Defensive Storm Bears Down On Rainy Monday
Forced indoors due to frequent rain on Monday morning into afternoon, a storm brewed inside the Quest Diagnostic Training Center field house to open a new week of training camp, particularly one of the blue variety.
Yes, the Giants are known as a whole by their “Big Blue” moniker, but on this day, the color represented the dominance of one side of the ball during team drills. With each offensive unit given 1:42 of game time to work with to drive 80 yards for a score, the corresponding defensive group held strong each time, allowing no points.
Head coach Ben McAdoo was pleased with the defensive prowess, but stressed that for a team to succeed, both sides of the ball need to perform to their best abilities.
“It’s nice to see the defense keeping them out of the end zone when they need a score,” McAdoo said before adding “The offense had some sloppiness at the end of the drives where we need to get better. We need to be more crisp finishing drives. There were some opportunities there, but the defense held them out nicely.”
LB Devon Kennard, while acknowledging that defensive stops are to be expected of the Giants’ defense, was pleased with the way his unit rose to the occasion.
“In my opinion, that is what we’re supposed to do,” Kennard said. “We want to be in tough situations and get the win and situations where the offense expects themselves to win and that drill is for the offense.”
Kennard went on to lament that training camp practices don’t allow for sacks, as the quarterbacks remain clad in the red non-contact uniforms.
“We get so mad on defense when one of our d-linemen gets a sack and they scramble and throw it down field and they are like ‘complete’!” Kennard said “We’re mad on the defensive side, so for us to be able to get three stops in a row, it’s a testament to how well we are jelling on the defensive side of the ball.”
Kennard hopes it’s a preview of what’s to come when the Giants square off against offenses other than their own. Their first opportunity comes on Friday night, when they welcome the Pittsburgh Steelers to MetLife Stadium for the first preseason game (7:00 EST, WNBC).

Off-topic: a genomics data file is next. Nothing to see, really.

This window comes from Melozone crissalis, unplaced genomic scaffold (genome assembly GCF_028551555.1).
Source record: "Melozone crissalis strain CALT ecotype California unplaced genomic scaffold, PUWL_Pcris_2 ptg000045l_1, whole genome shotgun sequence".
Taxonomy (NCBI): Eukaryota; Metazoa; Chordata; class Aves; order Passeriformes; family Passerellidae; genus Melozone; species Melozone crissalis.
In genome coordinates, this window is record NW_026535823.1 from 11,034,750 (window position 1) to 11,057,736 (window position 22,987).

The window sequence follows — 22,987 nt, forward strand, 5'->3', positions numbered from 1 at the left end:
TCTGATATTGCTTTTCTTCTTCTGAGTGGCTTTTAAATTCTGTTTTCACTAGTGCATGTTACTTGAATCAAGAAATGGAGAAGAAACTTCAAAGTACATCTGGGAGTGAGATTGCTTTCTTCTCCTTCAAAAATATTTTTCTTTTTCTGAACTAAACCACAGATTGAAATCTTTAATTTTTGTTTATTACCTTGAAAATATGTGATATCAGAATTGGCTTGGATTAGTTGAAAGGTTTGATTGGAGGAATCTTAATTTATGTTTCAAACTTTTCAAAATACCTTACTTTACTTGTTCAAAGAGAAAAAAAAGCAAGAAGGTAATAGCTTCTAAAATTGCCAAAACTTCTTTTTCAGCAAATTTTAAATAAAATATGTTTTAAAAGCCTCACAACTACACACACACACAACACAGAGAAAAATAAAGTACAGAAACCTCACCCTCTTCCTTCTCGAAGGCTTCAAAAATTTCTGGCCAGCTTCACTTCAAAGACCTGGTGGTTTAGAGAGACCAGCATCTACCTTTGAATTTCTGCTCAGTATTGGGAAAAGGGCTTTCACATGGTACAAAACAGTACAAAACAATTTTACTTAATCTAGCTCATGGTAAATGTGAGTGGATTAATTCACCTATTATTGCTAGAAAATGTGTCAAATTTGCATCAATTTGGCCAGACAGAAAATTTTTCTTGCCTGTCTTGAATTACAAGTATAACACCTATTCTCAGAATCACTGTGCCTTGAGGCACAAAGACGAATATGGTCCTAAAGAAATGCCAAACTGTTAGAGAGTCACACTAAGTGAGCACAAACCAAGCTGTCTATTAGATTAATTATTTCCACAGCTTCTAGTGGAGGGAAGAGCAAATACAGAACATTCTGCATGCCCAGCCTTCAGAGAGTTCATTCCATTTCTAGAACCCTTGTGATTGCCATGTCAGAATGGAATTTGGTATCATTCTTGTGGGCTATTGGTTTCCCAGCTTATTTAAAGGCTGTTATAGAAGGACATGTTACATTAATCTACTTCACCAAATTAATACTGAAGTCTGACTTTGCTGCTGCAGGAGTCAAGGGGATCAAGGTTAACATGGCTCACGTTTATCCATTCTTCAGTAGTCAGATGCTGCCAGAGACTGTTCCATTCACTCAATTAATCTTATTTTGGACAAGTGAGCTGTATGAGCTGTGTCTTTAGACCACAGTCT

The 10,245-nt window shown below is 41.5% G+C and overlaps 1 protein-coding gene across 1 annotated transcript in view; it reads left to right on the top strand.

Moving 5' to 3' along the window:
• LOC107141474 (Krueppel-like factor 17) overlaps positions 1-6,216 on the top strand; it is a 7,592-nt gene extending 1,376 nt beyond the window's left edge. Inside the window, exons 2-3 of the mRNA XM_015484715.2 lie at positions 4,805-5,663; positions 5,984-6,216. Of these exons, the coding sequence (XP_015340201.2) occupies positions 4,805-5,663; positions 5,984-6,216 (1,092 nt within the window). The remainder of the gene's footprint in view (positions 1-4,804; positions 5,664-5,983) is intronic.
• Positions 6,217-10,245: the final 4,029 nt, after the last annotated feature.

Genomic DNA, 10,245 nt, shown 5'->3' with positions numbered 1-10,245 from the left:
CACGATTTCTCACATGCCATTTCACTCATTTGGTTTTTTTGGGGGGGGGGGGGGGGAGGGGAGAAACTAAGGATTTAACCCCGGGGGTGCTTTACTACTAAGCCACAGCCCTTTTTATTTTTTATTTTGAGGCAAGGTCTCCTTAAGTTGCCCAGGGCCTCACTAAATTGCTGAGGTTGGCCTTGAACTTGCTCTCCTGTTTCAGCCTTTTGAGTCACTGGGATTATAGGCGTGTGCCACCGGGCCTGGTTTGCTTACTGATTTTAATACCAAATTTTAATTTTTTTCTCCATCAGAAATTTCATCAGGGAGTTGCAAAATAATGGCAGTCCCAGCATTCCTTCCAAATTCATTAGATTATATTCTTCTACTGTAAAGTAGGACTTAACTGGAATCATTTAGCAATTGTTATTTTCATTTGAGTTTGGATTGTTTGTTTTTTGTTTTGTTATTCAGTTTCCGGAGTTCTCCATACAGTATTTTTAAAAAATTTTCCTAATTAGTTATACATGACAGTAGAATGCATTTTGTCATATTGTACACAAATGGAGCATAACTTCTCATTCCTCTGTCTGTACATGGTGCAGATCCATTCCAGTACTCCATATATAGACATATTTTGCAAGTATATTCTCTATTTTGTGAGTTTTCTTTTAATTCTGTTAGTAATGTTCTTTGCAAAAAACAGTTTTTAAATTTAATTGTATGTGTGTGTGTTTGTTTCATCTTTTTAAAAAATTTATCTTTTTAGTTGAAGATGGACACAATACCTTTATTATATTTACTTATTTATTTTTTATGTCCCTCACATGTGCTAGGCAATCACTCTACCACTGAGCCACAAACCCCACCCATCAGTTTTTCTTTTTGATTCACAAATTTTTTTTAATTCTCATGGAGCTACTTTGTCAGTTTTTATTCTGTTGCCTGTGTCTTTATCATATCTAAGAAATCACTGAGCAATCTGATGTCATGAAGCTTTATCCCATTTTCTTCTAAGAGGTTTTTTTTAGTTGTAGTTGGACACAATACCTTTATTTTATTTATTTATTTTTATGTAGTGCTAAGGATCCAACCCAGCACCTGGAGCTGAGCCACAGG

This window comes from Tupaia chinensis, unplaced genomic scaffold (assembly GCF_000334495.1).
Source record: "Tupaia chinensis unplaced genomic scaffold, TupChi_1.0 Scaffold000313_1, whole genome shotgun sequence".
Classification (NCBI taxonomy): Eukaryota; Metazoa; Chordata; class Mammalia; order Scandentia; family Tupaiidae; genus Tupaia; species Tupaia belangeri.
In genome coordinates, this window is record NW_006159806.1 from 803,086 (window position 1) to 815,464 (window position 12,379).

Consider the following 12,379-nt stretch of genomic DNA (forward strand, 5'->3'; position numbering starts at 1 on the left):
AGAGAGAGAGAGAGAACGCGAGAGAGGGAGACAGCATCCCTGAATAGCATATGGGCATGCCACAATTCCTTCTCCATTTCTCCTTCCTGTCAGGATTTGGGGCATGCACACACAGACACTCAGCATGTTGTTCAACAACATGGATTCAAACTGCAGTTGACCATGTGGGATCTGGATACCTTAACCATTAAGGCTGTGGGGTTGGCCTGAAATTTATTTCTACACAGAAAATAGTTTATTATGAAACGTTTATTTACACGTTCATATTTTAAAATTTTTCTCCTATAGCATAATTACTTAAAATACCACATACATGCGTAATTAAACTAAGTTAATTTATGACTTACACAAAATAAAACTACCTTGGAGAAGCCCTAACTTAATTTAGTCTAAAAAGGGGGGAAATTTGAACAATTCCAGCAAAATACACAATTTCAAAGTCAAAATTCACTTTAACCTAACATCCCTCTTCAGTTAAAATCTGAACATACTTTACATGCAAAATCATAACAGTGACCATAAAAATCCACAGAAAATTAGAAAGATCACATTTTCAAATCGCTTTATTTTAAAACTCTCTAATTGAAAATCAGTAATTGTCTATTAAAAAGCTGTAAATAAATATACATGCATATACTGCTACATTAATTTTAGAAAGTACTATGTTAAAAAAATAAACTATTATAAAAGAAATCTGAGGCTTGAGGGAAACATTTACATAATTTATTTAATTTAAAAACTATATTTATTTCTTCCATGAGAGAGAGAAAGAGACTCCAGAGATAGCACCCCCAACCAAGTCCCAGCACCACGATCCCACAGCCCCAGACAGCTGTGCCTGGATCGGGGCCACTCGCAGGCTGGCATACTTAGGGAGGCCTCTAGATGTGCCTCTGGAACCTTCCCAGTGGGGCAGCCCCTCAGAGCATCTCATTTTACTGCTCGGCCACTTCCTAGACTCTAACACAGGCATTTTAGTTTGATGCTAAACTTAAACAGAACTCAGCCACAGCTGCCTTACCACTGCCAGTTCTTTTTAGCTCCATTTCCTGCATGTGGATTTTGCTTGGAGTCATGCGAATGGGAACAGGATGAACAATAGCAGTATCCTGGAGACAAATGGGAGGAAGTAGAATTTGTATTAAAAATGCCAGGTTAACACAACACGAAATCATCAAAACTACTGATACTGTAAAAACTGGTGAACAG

“I would like to see our communication be very well and physicality. Teams tried to run the ball on us. I want to see us set the tempo from ground zero and that’s me personally,” Kennard said.
“If safeties and linebackers are communicating well, and we are getting the things that we need to to the d-line, from a linebacker perspective, I think it starts there. If we are doing that and being physical, I like where we are headed.”
He’s the Man-ning
Eli Manning spoke at the podium following Monday’s practice, but hopefully you got a good look at him, because the veteran did not seem confident about appearing in Friday’s opener.
“Did (McAdoo) tell you all anything?” Manning rhetorically asked with a laugh. “We haven’t had that conversation yet, so I’m sure he’ll let me know in the next couple of days what the plan is. So, we’ll go from there.”
Manning did not play in the Giants’ preseason opener last season against Miami, and he also sat out the finale against New England. It was a stark contrast to his time under Tom Coughlin, where Manning would routinely play in the preseason premiere, sometimes even into the second quarter.